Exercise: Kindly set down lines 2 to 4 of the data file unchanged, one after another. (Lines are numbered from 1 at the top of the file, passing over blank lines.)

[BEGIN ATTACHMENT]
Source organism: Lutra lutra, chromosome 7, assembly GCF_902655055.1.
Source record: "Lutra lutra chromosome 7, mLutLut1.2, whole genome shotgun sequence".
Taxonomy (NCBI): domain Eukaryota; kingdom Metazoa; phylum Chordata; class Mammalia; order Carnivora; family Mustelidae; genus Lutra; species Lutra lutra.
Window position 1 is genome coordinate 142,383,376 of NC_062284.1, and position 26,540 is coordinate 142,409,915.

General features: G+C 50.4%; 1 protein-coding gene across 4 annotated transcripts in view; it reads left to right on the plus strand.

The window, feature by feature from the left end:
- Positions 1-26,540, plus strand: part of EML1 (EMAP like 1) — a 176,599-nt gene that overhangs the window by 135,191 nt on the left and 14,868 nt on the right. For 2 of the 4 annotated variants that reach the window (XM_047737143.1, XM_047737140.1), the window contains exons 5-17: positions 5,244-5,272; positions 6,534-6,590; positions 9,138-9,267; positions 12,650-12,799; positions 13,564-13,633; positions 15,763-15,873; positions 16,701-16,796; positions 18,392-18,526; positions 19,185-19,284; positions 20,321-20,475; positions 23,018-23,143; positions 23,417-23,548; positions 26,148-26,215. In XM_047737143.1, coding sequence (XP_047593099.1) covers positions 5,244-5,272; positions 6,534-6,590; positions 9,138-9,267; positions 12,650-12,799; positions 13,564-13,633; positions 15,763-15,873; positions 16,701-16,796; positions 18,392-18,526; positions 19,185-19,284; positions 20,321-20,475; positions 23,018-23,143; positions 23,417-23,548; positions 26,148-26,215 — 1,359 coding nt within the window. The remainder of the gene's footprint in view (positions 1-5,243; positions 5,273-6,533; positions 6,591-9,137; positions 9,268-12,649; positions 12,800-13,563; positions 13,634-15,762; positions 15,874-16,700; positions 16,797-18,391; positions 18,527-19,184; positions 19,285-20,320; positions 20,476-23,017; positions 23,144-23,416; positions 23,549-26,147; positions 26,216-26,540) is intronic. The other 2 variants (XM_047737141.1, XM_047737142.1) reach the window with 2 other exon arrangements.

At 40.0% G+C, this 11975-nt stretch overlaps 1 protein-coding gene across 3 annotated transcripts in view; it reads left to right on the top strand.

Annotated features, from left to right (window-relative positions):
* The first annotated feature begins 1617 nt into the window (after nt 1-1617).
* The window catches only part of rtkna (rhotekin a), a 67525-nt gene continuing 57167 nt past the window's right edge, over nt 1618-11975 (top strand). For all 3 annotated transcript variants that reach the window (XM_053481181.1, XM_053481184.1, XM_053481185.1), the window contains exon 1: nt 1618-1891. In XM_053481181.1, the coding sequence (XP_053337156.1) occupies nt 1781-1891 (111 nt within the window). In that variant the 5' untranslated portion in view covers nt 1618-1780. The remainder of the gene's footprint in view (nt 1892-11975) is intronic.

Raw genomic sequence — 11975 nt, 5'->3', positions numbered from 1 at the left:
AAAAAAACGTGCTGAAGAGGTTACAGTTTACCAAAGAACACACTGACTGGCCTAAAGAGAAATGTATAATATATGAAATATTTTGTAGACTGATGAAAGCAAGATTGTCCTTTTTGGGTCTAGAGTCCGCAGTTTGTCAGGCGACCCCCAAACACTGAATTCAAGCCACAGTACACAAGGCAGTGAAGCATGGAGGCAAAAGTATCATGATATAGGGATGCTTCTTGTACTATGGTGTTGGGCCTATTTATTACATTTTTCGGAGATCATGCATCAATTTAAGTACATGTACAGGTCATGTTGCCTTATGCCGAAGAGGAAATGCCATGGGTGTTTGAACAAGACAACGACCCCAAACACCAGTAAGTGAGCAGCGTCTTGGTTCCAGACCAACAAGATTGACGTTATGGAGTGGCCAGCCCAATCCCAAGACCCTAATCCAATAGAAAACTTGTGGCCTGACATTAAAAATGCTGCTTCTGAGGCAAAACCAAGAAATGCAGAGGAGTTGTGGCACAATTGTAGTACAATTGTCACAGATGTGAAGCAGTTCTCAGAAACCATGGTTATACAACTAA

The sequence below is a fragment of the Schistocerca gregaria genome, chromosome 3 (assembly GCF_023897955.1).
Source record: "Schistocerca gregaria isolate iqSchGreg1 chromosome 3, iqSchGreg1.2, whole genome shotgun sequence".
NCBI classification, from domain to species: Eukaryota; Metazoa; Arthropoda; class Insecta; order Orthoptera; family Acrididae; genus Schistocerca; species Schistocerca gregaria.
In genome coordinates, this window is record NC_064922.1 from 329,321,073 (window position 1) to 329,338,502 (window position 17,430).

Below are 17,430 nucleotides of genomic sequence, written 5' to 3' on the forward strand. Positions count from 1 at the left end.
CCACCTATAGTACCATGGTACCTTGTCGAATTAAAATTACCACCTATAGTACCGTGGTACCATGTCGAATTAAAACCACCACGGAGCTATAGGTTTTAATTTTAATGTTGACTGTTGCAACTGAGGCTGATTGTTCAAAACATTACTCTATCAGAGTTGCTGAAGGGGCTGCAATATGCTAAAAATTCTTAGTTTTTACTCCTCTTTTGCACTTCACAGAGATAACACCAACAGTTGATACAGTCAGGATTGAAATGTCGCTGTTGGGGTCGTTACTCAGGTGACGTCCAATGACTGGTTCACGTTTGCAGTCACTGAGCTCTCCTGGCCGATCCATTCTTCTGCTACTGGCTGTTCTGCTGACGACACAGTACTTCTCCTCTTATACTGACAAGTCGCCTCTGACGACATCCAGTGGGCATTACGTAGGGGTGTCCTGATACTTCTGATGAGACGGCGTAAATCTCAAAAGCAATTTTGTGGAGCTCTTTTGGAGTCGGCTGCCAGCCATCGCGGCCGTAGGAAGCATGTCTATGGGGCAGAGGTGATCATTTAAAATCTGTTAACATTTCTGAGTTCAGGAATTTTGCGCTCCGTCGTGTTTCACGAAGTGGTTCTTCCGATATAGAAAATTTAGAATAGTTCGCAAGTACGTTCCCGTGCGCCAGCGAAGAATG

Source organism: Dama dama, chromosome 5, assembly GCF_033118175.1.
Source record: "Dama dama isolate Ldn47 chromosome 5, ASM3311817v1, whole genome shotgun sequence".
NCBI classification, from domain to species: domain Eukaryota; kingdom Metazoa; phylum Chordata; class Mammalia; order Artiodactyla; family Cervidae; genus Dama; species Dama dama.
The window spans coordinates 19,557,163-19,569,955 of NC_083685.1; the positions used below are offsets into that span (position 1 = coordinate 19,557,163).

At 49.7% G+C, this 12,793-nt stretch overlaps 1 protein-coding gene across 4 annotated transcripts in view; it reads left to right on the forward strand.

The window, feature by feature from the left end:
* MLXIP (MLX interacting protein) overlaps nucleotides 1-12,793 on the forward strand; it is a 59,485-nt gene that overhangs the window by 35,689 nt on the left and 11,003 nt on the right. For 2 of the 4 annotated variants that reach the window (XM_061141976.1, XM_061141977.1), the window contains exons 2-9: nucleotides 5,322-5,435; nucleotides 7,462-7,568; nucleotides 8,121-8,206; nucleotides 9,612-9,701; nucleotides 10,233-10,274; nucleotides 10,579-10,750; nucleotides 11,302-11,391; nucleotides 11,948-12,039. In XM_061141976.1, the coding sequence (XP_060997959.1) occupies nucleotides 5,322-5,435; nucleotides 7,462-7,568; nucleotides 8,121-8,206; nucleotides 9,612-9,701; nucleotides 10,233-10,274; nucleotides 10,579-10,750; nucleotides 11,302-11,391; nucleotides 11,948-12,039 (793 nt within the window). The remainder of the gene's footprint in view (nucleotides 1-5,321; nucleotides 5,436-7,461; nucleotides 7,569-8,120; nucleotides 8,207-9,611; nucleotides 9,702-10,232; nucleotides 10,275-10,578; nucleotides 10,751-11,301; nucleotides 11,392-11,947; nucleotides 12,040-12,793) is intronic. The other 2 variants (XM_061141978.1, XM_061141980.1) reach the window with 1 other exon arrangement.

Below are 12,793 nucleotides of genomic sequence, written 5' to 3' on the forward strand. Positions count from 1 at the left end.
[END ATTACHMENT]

Source record: "Lutra lutra chromosome 7, mLutLut1.2, whole genome shotgun sequence".
Taxonomy (NCBI): domain Eukaryota; kingdom Metazoa; phylum Chordata; class Mammalia; order Carnivora; family Mustelidae; genus Lutra; species Lutra lutra.
Window position 1 is genome coordinate 142,383,376 of NC_062284.1, and position 26,540 is coordinate 142,409,915.